Well, this week turned out to have quite a few ups and downs, but, when all is said and done, it was a good week. We now have two baptismal dates (Hna. Flor and Hna. Cori), so we're working hard with them. They're both progressing and excited to be baptized. If all goes through well, one will be baptized the 30th of June and the other the 8th of July. But we're looking for someone who will be ready for July 14th as well (that'd be a pretty sweet birthday present, if you ask me). There are a few possible people, so we're focusing on them as well.
Other than that, I've had good heath. My companion had to go to the dentist to yank his tooth out. He's feeling pain, but I imagine he'll recover quickly. He's not one to be held down for long. But we're still getting along well and working hard. We're getting excited to start seeing baptisims in the area.
Out whole zone also had the chance to help out the community this week. A group of eye doctors came down from the United States (from Utah, mostly members) to give out glasses to the people in Perú. I guess Trujillo has really bad eyes. He told me that it's one of the worst cases of eye disease in the world. So they came down to try and help them see again. There was just one problem-- only one or two of them spoke Spanish. So that's where we came in. We translated all the things that the Peruvians were saying so we could help them find the glasses they were looking for and communicate their problems so they doctors could help them. That and those who didn't speak english worked as helping hands. But there were thousands (literally) of people who came in to get glasses. It was super crouded and just a fairly organized chaos, but it we were able to help a ton of people. They brought millions of glasses to give to these people. Crazy. But we could see how grateful they were to get that help. Especially those who had other medical problems, because there was no way they they could spend the money to buy new glasses. But, man, did we see some really bad eyes...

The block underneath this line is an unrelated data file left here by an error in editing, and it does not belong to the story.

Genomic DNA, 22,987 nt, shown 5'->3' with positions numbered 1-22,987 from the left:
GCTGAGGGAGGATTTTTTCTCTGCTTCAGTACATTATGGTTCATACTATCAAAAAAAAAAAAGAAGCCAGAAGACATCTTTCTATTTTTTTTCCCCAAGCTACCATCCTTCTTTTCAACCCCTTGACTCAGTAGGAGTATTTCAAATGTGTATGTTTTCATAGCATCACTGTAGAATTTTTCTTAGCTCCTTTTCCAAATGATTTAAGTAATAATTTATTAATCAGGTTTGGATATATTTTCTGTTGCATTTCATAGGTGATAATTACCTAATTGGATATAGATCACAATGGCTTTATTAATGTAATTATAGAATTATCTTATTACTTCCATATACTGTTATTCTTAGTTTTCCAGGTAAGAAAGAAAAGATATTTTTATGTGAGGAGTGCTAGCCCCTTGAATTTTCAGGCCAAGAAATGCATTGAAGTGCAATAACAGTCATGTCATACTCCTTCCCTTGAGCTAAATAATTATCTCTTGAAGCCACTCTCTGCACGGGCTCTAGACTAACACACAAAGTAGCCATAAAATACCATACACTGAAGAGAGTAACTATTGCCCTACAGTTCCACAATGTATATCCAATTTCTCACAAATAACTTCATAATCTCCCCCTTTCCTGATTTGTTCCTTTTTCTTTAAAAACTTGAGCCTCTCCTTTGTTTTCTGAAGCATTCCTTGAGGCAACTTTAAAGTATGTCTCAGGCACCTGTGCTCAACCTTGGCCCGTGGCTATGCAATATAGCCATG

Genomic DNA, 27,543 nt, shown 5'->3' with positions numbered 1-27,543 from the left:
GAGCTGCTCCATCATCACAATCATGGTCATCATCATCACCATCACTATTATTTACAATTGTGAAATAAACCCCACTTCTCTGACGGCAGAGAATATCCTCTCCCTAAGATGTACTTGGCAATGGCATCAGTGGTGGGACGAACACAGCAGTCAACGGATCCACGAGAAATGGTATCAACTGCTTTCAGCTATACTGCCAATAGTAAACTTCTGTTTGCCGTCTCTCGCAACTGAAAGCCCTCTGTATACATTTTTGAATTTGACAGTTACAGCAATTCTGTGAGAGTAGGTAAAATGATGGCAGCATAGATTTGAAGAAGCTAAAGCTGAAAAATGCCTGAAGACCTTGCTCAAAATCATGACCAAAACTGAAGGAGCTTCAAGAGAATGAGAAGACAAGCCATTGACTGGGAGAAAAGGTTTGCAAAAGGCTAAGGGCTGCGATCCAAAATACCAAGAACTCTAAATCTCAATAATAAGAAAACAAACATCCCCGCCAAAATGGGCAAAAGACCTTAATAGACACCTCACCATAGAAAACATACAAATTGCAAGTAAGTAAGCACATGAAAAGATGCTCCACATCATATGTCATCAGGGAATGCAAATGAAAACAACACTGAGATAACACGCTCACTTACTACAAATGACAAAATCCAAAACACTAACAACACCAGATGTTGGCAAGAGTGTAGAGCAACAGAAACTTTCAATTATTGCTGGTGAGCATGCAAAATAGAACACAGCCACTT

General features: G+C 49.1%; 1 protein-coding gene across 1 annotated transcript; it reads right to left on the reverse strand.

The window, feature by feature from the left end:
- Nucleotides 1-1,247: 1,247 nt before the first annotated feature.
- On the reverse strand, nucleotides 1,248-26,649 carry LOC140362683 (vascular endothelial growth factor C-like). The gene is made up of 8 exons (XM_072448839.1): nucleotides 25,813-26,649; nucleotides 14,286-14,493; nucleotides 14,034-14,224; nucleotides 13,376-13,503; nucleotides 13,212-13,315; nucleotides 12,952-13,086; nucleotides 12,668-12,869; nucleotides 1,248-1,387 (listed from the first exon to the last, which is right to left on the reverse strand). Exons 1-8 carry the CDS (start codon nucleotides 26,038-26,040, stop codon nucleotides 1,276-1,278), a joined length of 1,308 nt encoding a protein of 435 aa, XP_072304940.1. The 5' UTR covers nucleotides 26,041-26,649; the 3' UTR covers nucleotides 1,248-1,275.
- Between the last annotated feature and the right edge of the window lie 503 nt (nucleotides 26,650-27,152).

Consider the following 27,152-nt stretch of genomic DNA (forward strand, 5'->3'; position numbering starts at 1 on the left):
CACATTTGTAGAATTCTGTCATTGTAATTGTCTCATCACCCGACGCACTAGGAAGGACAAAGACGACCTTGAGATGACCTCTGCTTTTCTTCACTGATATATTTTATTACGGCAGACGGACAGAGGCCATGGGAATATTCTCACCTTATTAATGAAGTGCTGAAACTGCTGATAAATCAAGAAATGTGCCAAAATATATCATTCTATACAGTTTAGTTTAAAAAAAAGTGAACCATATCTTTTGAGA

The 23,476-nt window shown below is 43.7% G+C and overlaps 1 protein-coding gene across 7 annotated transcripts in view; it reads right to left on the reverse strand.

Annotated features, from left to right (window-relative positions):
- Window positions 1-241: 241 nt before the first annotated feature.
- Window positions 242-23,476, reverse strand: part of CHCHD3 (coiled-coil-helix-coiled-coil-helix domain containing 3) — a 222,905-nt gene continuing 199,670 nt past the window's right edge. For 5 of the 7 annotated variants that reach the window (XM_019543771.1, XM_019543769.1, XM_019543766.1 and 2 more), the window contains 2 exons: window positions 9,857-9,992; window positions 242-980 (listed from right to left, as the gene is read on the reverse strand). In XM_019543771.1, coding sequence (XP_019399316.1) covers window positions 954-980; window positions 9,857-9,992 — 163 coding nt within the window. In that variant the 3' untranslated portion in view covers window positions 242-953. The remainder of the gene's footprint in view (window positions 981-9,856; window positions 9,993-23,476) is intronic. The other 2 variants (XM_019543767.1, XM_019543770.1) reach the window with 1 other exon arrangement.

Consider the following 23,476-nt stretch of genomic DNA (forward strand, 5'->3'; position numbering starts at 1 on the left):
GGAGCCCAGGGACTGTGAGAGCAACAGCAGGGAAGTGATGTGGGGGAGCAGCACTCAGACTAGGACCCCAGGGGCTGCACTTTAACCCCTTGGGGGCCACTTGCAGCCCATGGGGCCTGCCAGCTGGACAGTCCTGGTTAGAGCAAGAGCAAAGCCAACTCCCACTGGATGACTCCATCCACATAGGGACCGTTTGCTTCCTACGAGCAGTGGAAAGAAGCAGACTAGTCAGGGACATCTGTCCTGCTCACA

I also got to see my first firework castle! They have a tradition of building these massive, flimsy wooden frames of a castle (like a spire of a castle). They then fill the frames with levels and levels of fireworks. They light one massive fuse in the middle and it slowly works its way up to light each level of the castle. It had about 12-15 levels or so and each level lasted 2-3 minutes. It got bigger and better (and more dangerous) with every level. It was pretty exciting to see the fireworks so close, though I definitely felt better taking the back row.
Well, I'm out of time, but I hope everyone's doing great! Take care! I'll be praying for everyone.
Elder Seth Prestwich